In many Scandinavian countries and in parts of North America where there is almost perpetual darkness through some seasons, there is a disproportionate high risk of depression and suicide.  This can be largely accredited to “Seasonal Affected Disorder” (SAD)

Equally, you may not like somewhere that gets too much hot weather and bright sunshine, but any natural light does help the body create Vitamin D.


The whole point of this long “pre cursor” is that maybe (?) when we are really, really, low, if we can just make sure we are safe, although feeling like you want to end life, then perhaps staying in the darkness (in your mind) for a short while, resting, absorbing memories, not running away, and getting an occasional glimpse of light, might not actually be such a bad thing?

How do you feel about this?

Maybe (?) just “being” in the depths of despair (providing you are safe) and venting your emotions through tears / hiding under the duvet for a day or two is not actually such a bad thing?


I am left, as I write, with these words that resonate for me – maybe they will for you too:-

I was spending some time at the Eden Project a few months ago, and was lucky enough to have a private tour with a wonderfully enthusiastic horticulturalist (I will call her Jenny – not her real name).  The words that stayed in my head were:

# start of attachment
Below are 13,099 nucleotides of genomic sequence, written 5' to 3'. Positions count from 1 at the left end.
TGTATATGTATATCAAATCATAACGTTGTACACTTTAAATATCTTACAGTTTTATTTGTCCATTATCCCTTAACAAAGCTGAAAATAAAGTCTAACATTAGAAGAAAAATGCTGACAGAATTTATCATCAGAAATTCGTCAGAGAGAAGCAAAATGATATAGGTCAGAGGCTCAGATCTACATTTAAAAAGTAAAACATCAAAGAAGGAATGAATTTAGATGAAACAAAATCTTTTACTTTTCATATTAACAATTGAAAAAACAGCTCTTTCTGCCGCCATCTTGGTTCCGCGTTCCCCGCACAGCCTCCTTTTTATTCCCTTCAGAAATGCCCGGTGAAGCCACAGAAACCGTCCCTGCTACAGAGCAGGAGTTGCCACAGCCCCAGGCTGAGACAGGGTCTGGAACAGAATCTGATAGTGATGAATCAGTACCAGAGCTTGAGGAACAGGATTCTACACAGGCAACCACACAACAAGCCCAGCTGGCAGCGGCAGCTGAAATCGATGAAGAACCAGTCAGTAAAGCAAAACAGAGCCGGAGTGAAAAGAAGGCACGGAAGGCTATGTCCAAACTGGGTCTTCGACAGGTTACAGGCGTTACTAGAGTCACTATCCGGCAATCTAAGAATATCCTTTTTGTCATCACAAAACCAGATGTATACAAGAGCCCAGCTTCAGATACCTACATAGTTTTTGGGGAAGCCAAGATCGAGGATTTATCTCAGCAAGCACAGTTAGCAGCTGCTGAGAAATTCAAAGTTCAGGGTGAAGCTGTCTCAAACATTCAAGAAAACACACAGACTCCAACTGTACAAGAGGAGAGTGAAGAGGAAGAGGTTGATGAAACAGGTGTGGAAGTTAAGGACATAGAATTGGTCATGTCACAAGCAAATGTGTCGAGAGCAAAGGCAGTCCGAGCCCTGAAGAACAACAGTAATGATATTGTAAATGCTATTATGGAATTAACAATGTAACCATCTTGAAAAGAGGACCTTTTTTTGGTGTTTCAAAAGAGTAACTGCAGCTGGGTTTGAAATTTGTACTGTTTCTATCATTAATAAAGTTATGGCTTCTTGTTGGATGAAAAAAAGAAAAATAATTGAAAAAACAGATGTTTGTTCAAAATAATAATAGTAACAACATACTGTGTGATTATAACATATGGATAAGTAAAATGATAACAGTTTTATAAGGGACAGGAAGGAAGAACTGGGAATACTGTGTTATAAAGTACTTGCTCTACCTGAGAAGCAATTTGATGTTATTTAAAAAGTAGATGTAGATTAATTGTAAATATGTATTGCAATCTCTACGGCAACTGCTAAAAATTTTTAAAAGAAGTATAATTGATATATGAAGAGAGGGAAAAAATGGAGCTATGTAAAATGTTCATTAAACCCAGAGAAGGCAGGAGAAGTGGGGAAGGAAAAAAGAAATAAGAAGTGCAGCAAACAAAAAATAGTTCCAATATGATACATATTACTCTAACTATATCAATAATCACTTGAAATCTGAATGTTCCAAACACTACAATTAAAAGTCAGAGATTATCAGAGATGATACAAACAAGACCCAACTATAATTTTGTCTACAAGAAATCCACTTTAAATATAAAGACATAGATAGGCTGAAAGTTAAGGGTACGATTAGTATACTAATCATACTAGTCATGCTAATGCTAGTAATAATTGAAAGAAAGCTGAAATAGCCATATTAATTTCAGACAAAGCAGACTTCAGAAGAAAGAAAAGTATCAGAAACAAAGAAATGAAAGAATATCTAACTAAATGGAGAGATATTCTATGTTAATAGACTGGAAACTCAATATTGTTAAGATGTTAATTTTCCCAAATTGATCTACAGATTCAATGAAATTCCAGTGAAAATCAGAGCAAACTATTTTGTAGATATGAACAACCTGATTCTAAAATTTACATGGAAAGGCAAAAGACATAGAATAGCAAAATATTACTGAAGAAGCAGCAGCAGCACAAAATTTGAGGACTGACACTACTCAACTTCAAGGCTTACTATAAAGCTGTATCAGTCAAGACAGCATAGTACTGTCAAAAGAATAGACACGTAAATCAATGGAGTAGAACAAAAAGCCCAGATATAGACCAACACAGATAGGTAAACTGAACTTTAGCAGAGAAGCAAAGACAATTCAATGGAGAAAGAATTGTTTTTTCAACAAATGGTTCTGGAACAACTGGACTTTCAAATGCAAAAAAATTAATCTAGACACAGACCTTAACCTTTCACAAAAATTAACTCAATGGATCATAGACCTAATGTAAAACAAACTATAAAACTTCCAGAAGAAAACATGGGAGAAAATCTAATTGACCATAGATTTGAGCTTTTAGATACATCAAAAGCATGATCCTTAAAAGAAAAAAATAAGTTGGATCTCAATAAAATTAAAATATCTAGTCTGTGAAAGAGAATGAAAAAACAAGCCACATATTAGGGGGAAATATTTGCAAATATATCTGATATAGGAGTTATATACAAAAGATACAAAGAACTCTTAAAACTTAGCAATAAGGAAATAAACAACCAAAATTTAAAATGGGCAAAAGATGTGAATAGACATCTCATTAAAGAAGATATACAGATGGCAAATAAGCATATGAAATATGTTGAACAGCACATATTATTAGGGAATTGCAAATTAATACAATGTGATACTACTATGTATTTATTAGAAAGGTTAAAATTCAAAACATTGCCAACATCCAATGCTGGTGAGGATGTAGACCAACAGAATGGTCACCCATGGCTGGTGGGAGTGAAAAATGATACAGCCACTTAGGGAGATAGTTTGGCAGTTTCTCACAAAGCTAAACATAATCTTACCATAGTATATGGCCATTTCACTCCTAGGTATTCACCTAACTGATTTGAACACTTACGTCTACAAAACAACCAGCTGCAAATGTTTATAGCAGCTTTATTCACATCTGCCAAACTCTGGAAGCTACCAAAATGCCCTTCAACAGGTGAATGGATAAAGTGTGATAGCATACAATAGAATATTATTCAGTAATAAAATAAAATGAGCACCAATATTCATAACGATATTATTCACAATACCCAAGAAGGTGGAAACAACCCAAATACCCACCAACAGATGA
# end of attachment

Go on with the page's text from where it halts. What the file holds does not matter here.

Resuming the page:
“Remember a plants natural tendency is to adapt and grow in even the most hostile of conditions – it might just take some time”.

Perhaps that space and time in darkness is actually just you being able to give yourself time to adapt?

And while in the darkness of your sanctity, your duvet, your lonely rock on a hillside, a tree stump overlooking a lake, or a park bench, consider this:

“We” are very often good at helping others in their time of need but absolutely lost in our own time of need.  So, try and think of this idea:-

The next time you are as low as you can go, you are completely emotionally “done in”.


Imagine there is a much older “you” who cares and loves you very much, and in desperation you have picked up the phone and said “ Sue/Fred I am really feeling in a bad place and terribly low – please help me”.

Open a mental dialogue – write it down if you feel like it – (it’s not a necessity, but you may find a catharses in doing so) – your first question might be as mine once was;

“What do you think I should do about this relationship with Annie?”

And let the conversation go on while the older you listens to all the emotional and real life problems, of the “you” that is presently challenged, worried, anxious and then the older and wiser you simply listens. Then, when asked for advice, the “older” you responds with the love of the purest, wisest and most sincere kind.

I did this once in a time that was extremely difficult for me and while there wasn’t a thunderbolt from heaven waving a magic wand to make me all well; in retrospect I can undoubtedly declare that this was a pivotal point in time for me, and later on I came to recognise the significance of the exercise / process for me.

With love, peace, hope and growth.